Sarah Alice (Pollard) Sally




Submitted by Frank Butcher, updated May 28, 2007

Sarah Alice Pollard was the granddaughter of Benjamin Pollard, who settled in Alabama at the bend of the Coosa River between Leesburg and Slackland, known a Pollard’s Bend. She married Levi Lenderman and bore him 8 children.
In 1868, Levi Lenderman was killed by “bushwackers” in an apparent robbery not far from the family home in Pollard’s Bend.  According to family lore, Levi was murdered for a pouch of tobacco, and his death left the family destitute.  With eight children, and no husband, and in the difficult times following the Civil War, the family was in dire financial straits, and Sarah is said to have worked for a black sharecropper for a time. The family survived on cornbread and milk, and after Sarah fed her children and they left the table, she would eat the left-overs. These hard times are said to have steeled the resolve of young Benjamin Levi Lenderman to do whatever it took to make sure his children would  not suffer like he and his mom.

As a result of Levi’s death, 18 year-old Henry Lafayette (Fate) became the head of the household, and the family moved to Dallas County where they were listed on the 1870 census at Harrell’s Gap at the Fort’s Post Office.  The value of their personal estate was listed at $100, with Fate doing farm labor.  The family lived near Loftin Campbell, a wealthy farmer, and probably all of the family worked in his cotton fields.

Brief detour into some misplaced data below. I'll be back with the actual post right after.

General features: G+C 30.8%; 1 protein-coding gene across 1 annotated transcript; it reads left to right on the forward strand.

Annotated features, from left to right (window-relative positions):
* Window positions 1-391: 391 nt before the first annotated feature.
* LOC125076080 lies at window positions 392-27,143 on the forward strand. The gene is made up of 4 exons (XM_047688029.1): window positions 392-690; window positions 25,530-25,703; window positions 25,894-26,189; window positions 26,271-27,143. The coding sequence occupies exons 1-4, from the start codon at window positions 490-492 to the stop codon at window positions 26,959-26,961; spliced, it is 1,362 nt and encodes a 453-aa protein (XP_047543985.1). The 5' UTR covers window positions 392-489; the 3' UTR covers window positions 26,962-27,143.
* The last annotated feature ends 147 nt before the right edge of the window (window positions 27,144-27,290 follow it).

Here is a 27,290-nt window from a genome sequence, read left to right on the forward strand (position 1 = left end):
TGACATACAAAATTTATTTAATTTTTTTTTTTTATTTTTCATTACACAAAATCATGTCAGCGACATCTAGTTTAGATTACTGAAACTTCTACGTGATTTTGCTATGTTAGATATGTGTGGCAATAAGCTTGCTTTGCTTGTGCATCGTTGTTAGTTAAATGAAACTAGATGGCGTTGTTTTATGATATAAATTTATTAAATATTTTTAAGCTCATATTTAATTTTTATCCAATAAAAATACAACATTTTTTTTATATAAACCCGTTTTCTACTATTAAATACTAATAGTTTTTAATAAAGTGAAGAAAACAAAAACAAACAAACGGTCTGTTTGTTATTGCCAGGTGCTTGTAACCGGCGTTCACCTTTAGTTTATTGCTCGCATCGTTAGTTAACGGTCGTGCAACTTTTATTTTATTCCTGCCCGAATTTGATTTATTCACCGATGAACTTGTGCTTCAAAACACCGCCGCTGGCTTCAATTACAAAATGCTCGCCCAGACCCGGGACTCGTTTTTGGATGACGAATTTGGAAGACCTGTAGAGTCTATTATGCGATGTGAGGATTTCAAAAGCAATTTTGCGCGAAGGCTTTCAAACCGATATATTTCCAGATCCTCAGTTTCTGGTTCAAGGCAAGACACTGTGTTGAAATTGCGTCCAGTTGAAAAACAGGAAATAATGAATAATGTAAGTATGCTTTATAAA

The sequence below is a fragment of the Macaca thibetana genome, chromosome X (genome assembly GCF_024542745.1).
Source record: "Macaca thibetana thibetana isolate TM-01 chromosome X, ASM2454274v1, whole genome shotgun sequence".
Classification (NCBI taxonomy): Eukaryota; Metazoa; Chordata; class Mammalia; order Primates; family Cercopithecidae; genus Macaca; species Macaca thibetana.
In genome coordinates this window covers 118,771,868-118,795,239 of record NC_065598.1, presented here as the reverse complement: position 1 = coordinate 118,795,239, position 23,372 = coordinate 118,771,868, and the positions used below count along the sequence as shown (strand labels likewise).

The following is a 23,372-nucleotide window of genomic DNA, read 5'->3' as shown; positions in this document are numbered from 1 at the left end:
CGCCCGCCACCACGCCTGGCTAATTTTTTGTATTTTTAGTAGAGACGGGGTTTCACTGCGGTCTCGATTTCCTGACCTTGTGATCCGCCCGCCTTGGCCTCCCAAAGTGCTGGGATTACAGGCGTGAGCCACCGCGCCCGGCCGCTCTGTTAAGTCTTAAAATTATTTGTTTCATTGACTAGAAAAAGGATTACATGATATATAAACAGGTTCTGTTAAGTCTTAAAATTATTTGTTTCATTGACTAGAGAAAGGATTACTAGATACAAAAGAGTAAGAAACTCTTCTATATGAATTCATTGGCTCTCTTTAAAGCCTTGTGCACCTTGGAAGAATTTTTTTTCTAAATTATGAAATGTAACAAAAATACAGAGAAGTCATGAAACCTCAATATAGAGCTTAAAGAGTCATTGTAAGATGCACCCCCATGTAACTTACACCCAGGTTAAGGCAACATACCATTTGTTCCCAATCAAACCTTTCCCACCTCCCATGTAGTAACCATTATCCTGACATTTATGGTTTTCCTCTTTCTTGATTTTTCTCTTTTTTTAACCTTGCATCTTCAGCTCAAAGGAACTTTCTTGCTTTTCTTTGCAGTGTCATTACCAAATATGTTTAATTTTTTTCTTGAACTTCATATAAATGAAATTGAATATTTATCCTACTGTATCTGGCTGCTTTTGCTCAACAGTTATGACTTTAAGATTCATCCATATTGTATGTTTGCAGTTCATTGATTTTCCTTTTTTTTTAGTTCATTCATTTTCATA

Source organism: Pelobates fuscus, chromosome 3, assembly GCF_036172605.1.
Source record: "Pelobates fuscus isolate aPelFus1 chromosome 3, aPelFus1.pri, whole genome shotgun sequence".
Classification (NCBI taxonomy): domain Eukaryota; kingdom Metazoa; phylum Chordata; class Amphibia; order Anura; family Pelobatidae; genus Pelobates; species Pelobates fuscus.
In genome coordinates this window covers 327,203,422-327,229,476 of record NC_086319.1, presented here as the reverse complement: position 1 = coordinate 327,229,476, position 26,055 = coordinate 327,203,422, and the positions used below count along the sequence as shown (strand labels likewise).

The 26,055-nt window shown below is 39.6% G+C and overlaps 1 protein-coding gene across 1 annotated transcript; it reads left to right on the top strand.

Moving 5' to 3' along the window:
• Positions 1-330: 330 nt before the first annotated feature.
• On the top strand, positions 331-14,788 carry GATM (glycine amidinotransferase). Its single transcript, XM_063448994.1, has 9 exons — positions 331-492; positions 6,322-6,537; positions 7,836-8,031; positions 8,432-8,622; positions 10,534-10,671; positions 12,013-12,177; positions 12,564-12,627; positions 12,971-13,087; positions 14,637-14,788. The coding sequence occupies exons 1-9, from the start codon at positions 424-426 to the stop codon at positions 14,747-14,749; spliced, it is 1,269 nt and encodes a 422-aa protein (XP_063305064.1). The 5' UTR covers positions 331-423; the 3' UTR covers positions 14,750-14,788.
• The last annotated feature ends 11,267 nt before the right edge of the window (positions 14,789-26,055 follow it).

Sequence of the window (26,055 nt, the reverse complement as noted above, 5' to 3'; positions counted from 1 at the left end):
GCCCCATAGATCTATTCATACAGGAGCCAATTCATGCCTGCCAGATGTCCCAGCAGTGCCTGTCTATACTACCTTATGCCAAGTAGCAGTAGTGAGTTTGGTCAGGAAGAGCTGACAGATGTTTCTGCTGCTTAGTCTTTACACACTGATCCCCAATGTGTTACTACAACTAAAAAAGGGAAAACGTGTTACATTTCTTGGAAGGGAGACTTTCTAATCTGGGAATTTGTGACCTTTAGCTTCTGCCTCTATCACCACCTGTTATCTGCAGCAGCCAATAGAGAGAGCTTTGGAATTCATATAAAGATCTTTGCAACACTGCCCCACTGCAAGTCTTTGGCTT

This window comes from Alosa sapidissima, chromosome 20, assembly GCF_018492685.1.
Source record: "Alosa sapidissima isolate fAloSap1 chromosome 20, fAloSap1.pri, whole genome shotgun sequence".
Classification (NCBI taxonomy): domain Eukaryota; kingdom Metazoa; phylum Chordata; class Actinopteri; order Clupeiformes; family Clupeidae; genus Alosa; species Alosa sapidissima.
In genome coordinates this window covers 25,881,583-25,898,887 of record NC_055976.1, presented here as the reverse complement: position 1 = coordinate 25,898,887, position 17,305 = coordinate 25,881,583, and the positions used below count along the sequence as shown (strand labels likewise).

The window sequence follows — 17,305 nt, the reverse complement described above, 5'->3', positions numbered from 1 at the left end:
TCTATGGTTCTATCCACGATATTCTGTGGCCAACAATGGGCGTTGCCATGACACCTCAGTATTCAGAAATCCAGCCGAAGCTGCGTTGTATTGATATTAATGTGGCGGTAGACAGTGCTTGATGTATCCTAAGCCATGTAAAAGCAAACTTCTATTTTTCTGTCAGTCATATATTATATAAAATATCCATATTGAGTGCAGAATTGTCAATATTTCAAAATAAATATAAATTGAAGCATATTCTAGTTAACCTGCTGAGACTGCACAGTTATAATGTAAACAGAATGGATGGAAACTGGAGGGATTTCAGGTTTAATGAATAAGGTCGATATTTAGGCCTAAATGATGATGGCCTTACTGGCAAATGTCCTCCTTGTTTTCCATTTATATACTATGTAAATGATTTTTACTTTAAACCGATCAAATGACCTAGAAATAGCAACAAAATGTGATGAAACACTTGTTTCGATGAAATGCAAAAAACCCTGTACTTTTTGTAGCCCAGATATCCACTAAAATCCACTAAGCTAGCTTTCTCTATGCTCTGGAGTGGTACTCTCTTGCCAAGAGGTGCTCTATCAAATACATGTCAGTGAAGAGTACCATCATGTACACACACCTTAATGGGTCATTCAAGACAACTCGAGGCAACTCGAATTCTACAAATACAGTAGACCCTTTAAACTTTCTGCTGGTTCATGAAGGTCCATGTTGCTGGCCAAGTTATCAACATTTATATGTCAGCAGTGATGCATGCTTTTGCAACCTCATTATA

Emma, Sarah’s last child, was born out of wedlock in 1872, four years after Levi’s death.  Although the family rumor is that Emma was fathered by one of Levi’s brothers, the father’s name and whether the birth was the result of a romantic liaison or a forced relationship is a matter of speculation.  About this time Sarah and her family moved to Sumter County, where her daughter, Georgia Ann, married James Carroll in 1879.  Sarah then married James’ father, Joshua Avery Carroll, on 13 February 1881.  
Fate married Margaret Jane Ellis in 1875, and on August 1, 1878, Fate and Margaret left Sumter County with their two small children, Margaret’s mother, brother, 3 sisters, and two nieces.  They traveled in one wagon pulled by a yoke of oxen that carried the mother and the 4 small children while the others walked about 12 miles a day.  Fate hunted along the way with his old dog and the brother, Daniel Ellis, drove the oxen.  The group was quarantined in Mississippi for several months due to a yellow fever epidemic, making their trip much longer than expected and causing supplies to become short.  They lived on cornbread made with hot water, sorghum molasses, bran coffee and very little meat.  Despite the many hardships, the family arrived on January 26, 1879 in Limestone County, Texas, where Margaret’s brother, John Benjamin Ellis, was living.
In 1881, the Sarah and her husband followed Fate to Limestone County.  According to family tradition, Sarah made the trip by train with her smallest children, arriving in Thornton, Texas.  
After the death of Joshua, Sarah married for the third time.  This marriage was to Mack Sally in Limestone County, Texas.

Frank Butcher